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Hollywood Movie Memories » fred astaire

Posts Tagged ‘fred astaire’

Silk Stockings

Monday, August 1st, 2016

Silk Stockings [Blu-ray]


Starring – Fred Astaire (Steve Canfield), Cyd Charisse (Ninotchka Yoschenko), Janis Paige (Peggy Dayton), Peter Lorre (Brankov), George Tobias (Vassili Markovitch).

Released – June, 1957

Directed By – Rouben Mamoulian

Produced By – Metro-Goldwyn-Mayer

Distributed By – Metro-Goldwyn-Mayer

Description – American film producer Steve Canfield is making his next picture in Paris, France. Canfield wants the music for the film to be composed by Russian Peter Illyich Boroff. This is fine with Boroff as he likes Paris so much he does not want to return to Russia.

His decision does not sit well with the Russian government and they send three operatives from Moscow to bring the composer back to the mother country. In order to keep Boroff from being brought home, Canfield must come up with something to dissuade the Russian operatives from their mission.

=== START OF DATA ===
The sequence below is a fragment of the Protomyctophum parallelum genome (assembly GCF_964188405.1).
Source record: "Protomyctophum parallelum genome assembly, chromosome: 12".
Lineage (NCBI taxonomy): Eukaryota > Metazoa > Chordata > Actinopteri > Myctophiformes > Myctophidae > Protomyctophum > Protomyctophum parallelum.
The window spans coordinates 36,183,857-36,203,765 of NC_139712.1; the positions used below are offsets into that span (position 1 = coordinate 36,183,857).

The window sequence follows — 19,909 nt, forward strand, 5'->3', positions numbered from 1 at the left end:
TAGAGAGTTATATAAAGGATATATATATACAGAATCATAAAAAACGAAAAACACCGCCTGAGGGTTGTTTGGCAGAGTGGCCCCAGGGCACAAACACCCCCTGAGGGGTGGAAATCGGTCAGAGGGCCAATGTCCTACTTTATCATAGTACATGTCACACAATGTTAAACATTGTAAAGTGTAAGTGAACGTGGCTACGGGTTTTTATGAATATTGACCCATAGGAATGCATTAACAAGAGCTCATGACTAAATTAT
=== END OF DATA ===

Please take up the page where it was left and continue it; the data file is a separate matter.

He decides to use the most effective means possible by bribing the operatives with women, nightclubs, and champagne. In addition, Canfield asks his leading lady Peggy Dayton to use her feminine wiles to help with the problem.

Back in Moscow, the commissar of the Ministry is worried why the mission is taking so long. He decides to send the very hard-lined agent Ninotchka Yoschenko to bring everyone home. While she steadfastly refuses to be lured by the decadent appeal of Paris, somehow Canfield is able to romance her in the hope of sabotaging her mission. He goes so far as to even propose marriage.

Upon hearing how Boroff’s music has been changed to suit the film, Yoschenko and Boroff return to Russia.